In today’s nrc.next paper there was a big article about the art photo book I Believe in 88 by photographer Pieter Wisse. He took pictures of a small group of people in a neo-Nazi scene from Weimar last year. The title of the book comes from a shirt that a guy is wearing on a family picture taken by Wisse. The article shows a couple of Wisse’s photographs and I immediately thought of the awesome True Norwegian Black Metal book by Peter Beste (which I own thanks to my friends at Incubate, where Beste had an exposition in 2008).
See more pictures from the True Norwegian Black Metal book here.
I find it fascinating to get a look into the everyday life of (violent) subcultures with strict dress codes, their own aesthetics and almost unimaginable world views. These kind of books give the chance to see how people live on the extreme ideological fringes of Western society.
The a bold and courageous idea to go and live with these kinds of people for a couple of months, just to share these experiences through beautiful pictures with others, has nothing to do with condoning their beliefs in my view. It is about showing how these individuals live and what they stand for. And according to the interview with Wisse, he tried to show a different side of these neo-Nazis than people would expect: family pictures instead of violence. And maybe those pictures are more terrifying to society than when people see their expectations fulfilled.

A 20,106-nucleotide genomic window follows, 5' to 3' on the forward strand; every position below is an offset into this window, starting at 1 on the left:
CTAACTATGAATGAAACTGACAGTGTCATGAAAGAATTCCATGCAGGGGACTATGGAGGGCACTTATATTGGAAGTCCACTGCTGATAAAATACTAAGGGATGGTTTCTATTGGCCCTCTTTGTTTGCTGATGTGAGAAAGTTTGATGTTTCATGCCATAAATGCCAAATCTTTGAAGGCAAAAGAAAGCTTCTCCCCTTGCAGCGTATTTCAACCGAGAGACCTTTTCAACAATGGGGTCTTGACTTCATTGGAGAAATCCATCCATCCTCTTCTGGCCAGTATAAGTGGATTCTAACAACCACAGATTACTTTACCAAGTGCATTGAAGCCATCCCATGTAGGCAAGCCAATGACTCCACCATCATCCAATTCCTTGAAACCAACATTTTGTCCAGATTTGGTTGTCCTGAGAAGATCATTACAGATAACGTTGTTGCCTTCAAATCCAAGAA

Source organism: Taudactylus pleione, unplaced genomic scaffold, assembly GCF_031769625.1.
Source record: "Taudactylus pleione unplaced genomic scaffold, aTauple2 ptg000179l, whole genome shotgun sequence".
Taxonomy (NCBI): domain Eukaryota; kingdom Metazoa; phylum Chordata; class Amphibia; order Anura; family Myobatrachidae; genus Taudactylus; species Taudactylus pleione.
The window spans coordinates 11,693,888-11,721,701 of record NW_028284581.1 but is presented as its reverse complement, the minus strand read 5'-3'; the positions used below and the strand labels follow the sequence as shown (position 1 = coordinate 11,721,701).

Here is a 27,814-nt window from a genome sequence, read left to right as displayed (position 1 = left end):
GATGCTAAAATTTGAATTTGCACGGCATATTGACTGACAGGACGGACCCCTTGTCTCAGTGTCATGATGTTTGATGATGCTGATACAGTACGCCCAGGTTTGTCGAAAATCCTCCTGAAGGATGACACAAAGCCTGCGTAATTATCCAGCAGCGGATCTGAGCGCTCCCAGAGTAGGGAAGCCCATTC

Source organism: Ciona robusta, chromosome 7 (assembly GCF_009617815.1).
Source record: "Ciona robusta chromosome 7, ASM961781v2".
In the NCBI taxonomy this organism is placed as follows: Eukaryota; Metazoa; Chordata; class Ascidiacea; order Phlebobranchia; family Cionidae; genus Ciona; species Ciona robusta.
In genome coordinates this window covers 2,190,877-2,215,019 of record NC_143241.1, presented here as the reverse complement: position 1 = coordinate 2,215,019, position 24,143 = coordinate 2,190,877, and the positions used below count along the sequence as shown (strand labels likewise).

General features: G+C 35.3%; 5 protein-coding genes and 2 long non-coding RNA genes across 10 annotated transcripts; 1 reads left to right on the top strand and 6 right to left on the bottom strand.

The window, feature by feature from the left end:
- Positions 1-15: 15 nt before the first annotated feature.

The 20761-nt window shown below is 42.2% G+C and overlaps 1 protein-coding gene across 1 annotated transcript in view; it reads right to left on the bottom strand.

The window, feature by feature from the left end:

If you want to see more of, or want to know more about, ‘I believe in 88’ (‘8’ means the eighth letter of the alphabet, being H. So 88 stands for HH, which signifies ‘Heil Hitler’) visit Wisse’s website, where you can get the book for €29,99 or visit his blog.